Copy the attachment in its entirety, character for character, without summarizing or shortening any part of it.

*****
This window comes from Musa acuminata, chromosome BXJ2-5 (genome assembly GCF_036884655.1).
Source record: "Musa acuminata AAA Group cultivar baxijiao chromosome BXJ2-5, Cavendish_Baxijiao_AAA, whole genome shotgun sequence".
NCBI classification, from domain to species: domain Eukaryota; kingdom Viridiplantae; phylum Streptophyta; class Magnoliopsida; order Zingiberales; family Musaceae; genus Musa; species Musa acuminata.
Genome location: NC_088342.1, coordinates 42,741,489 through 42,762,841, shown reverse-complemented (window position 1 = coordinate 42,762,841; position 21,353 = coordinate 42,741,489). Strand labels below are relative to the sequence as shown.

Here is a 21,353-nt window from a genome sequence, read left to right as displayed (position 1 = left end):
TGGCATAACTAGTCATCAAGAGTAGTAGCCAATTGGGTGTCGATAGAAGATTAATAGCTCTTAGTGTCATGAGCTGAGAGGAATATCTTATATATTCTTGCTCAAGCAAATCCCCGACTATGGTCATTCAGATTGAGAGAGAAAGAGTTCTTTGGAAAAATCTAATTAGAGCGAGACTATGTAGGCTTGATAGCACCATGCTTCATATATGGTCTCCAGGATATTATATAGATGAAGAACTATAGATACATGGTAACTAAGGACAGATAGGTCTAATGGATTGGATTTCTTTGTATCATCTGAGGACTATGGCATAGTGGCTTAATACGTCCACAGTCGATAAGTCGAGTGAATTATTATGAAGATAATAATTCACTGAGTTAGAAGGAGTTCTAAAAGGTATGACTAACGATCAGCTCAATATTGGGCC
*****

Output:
This window comes from Musa acuminata, chromosome BXJ2-5 (genome assembly GCF_036884655.1).
Source record: "Musa acuminata AAA Group cultivar baxijiao chromosome BXJ2-5, Cavendish_Baxijiao_AAA, whole genome shotgun sequence".
NCBI classification, from domain to species: domain Eukaryota; kingdom Viridiplantae; phylum Streptophyta; class Magnoliopsida; order Zingiberales; family Musaceae; genus Musa; species Musa acuminata.
Genome location: NC_088342.1, coordinates 42,741,489 through 42,762,841, shown reverse-complemented (window position 1 = coordinate 42,762,841; position 21,353 = coordinate 42,741,489). Strand labels below are relative to the sequence as shown.

Here is a 21,353-nt window from a genome sequence, read left to right as displayed (position 1 = left end):
TGGCATAACTAGTCATCAAGAGTAGTAGCCAATTGGGTGTCGATAGAAGATTAATAGCTCTTAGTGTCATGAGCTGAGAGGAATATCTTATATATTCTTGCTCAAGCAAATCCCCGACTATGGTCATTCAGATTGAGAGAGAAAGAGTTCTTTGGAAAAATCTAATTAGAGCGAGACTATGTAGGCTTGATAGCACCATGCTTCATATATGGTCTCCAGGATATTATATAGATGAAGAACTATAGATACATGGTAACTAAGGACAGATAGGTCTAATGGATTGGATTTCTTTGTATCATCTGAGGACTATGGCATAGTGGCTTAATACGTCCACAGTCGATAAGTCGAGTGAATTATTATGAAGATAATAATTCACTGAGTTAGAAGGAGTTCTAAAAGGTATGACTAACGATCAGCTCAATATTGGGCC